This might be the opening night of the Proms, but there isn’t a Union Jack, a gang of excitable pensioners or a bassoon in sight. No one asks for Rule Britannia, and they wouldn’t get it even if they did. The BBC Electric Proms are a variation on the theme. A collection of performances over a set period of time, but instead of subject matter spanning hundreds of years, artists who represent the here and now, with a few old hands on board for good measure.
It may not be a comparison that instantly springs to mind, but New York’s Battles have a lot in common with the usual sonic output of Prom season. Lazy writers will lump their music in the same pile as math rock, formulaic combinations of the usual band instruments. But there is a deeper, darker energy here. Similar to fellow New Yorkers Black Dice, Battles combine samples, effects and pulsating drumming to form the musical equivalent of a static energy ball. Rhythm and sound shoot off in every direction, starting off fairly abstract then fusing together into the kind of urgent, attention-grabbing noise which you can’t ignore.
Race In careers around KOKO, building on its initial sampled layers by tight, controlled drums. Atlas, despite the helium sounding vocals, has a guitar line out of glam-rock and a foot-stomping percussion to hold it up. It sounds like the soundtrack to the most warped cartoon you ever saw. This is clever music, not the easiest to take at face value and enjoy, music which requires an eager ear and persistence to unwrap its multitude of layers. But if you do, its anarchy and organized chaos will tug you in and shake you up at will.
Tonight, however, belongs to Editors. Whilst their support act are genius in their own under the radar way, Editors are like a battleship breezing its way through the choppy musical currents in Camden tonight. Put, simply: they sound huge. Stadium, festival, huge. Long touted as the missing link between Joy Division and U2, tonight, in a smaller venue than they have become accustomed to and with the backing of a four piece string section, if anything they sound confined. It’s almost as if the sheer volume and grandeur of their tracks is threatening to break through the rafters.
The evidence of this is two albums which sweep effortlessly from bleak, yet musically upbeat indie pop to enormous room-filling ballads without missing a step. Tonight’s show is delivered in much the same way. High-energy singles such as Blood or Munich carry a nervous energy, front man Tom Smith spitting vitriol and tenderness equally in perfect baritone. At these moments, or during any of the more upbeat tracks, the string section are more or less obsolete, drowned out by the lead guitar and vocals, but it’s irrelevant anyway: Smith is a camper Ian Curtis with a better voice and the rest of the band feed off his quirks and jerks to deliver more than a few spine-tingling moments.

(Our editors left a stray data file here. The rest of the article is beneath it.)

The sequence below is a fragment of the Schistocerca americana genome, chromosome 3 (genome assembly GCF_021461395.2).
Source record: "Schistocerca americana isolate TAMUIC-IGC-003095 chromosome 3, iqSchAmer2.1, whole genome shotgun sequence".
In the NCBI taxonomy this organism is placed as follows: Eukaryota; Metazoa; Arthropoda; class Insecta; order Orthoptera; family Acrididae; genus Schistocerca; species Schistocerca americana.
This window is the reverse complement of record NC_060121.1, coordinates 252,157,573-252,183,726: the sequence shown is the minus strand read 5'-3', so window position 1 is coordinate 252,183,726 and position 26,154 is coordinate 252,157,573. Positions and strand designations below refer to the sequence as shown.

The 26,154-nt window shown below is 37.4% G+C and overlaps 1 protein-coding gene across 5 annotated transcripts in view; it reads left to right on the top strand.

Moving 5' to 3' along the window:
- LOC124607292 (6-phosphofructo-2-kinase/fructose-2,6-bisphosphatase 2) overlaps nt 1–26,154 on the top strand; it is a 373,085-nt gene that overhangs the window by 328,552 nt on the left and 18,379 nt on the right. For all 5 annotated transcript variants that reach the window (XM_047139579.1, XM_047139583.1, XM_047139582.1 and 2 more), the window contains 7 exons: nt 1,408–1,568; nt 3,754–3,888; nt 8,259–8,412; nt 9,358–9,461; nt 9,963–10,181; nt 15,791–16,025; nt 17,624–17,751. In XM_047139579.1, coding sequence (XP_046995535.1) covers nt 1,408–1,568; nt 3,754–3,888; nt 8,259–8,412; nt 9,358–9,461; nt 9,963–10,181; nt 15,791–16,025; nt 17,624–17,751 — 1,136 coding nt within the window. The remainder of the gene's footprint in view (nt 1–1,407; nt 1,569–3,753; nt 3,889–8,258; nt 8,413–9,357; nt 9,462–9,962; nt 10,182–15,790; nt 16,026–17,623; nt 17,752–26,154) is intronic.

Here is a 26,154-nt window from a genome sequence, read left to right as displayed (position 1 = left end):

Likewise, when they calm things down, Editors are equally captivating. Again, Smith is the lynchpin. Hunched over a piano like Chris Martin’s gloomier twin, he first admits to being terrified, then plays a perfect rendition of Well Worn Hand, the string quartet finally finding its place in tonight’s performance. The Weight Of The World, again with strings resplendent is as haunting as it is atmospheric, you can’t help feeling that a vast swath of lighters in the air would be far more appropriate than a few mobile phones at the front of the audience.
The encore includes a frankly magnificent double header of The Racing Rats and Smokers Outside The Hospital Doors. Smith is almost maniacal, climbing on the drum-kit, mounting the piano and approaching each syllable like he wants every person in every corner of the venue to hear. The strings ebb and flow, again drowned out by electric instruments, but still performing the almost impossible task of making Editors sound bigger, grander and more important.
The ease with which they pull it off is impressive, the performance more so. Editors are at a point where they have the luxury of both a honed, dynamic and at times scarily good live show, backed up by a consistently impressive recorded output. This may have been a Prom with only a quartet to its name, but it clearly had the grandeur, power and performance to rival anything produced in the Albert Hall recently.